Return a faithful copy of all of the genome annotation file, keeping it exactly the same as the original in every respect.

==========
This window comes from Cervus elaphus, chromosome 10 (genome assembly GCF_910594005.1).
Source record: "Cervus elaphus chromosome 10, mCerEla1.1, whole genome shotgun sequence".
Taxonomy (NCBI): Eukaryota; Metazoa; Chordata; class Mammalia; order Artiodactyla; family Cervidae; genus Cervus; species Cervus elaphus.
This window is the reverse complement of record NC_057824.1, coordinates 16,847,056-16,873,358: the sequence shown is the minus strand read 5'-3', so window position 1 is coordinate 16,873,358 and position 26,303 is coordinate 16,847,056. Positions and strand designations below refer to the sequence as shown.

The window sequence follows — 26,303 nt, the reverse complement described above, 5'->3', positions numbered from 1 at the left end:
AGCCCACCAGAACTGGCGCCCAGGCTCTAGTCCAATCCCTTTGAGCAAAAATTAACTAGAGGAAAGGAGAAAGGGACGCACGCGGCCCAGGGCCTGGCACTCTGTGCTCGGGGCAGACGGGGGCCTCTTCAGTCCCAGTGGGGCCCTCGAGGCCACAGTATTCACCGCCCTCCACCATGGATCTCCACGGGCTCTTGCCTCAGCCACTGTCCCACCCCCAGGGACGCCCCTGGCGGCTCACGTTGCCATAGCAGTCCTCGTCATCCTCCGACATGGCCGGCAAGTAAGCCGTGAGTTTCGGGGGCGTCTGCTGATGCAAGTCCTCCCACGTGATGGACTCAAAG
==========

This window comes from Cervus elaphus, chromosome 10 (genome assembly GCF_910594005.1).
Source record: "Cervus elaphus chromosome 10, mCerEla1.1, whole genome shotgun sequence".
Taxonomy (NCBI): Eukaryota; Metazoa; Chordata; class Mammalia; order Artiodactyla; family Cervidae; genus Cervus; species Cervus elaphus.
This window is the reverse complement of record NC_057824.1, coordinates 16,847,056-16,873,358: the sequence shown is the minus strand read 5'-3', so window position 1 is coordinate 16,873,358 and position 26,303 is coordinate 16,847,056. Positions and strand designations below refer to the sequence as shown.

The window sequence follows — 26,303 nt, the reverse complement described above, 5'->3', positions numbered from 1 at the left end:
AGCCCACCAGAACTGGCGCCCAGGCTCTAGTCCAATCCCTTTGAGCAAAAATTAACTAGAGGAAAGGAGAAAGGGACGCACGCGGCCCAGGGCCTGGCACTCTGTGCTCGGGGCAGACGGGGGCCTCTTCAGTCCCAGTGGGGCCCTCGAGGCCACAGTATTCACCGCCCTCCACCATGGATCTCCACGGGCTCTTGCCTCAGCCACTGTCCCACCCCCAGGGACGCCCCTGGCGGCTCACGTTGCCATAGCAGTCCTCGTCATCCTCCGACATGGCCGGCAAGTAAGCCGTGAGTTTCGGGGGCGTCTGCTGATGCAAGTCCTCCCACGTGATGGACTCAAAG